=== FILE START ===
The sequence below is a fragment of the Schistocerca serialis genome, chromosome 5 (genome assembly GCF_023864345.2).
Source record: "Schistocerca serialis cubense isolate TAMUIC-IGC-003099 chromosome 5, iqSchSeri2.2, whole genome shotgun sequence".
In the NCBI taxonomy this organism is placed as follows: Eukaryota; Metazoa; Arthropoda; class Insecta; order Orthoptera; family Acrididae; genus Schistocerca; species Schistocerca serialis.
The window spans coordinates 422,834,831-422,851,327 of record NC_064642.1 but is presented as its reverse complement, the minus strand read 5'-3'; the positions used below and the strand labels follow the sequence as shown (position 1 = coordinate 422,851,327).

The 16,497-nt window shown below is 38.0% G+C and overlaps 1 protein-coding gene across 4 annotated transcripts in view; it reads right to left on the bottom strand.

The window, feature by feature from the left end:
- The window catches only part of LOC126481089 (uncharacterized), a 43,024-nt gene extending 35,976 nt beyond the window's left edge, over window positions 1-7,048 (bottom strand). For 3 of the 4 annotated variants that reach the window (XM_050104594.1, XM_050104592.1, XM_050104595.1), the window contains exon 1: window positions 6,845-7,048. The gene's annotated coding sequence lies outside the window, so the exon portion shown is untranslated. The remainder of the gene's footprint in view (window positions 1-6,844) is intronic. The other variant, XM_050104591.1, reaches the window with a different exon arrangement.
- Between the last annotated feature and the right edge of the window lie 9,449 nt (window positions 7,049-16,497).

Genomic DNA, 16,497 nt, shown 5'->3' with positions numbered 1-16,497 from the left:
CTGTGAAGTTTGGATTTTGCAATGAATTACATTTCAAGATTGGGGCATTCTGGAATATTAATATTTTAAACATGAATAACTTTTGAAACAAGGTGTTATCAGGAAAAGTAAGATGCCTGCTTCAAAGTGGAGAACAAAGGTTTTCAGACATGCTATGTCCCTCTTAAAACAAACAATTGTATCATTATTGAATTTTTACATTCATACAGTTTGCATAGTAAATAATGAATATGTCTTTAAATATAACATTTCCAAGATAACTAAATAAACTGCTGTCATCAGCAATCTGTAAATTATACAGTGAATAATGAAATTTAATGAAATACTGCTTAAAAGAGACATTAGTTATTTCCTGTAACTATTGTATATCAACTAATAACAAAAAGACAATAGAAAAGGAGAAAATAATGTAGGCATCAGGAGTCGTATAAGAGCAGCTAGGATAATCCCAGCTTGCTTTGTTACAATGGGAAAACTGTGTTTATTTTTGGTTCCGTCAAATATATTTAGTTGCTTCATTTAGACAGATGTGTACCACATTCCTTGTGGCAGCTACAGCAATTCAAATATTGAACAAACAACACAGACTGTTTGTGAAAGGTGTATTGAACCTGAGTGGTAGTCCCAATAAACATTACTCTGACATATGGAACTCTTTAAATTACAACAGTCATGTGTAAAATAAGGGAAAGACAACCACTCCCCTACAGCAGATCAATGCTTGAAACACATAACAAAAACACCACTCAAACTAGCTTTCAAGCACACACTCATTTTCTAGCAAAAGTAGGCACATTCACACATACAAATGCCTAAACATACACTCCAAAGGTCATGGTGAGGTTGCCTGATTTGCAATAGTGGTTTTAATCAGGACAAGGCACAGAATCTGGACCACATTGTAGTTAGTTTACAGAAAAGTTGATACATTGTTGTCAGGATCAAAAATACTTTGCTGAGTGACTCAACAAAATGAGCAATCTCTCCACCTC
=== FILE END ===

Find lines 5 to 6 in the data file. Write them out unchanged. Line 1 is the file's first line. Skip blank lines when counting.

The 16,497-nt window shown below is 38.0% G+C and overlaps 1 protein-coding gene across 4 annotated transcripts in view; it reads right to left on the bottom strand.

The window, feature by feature from the left end: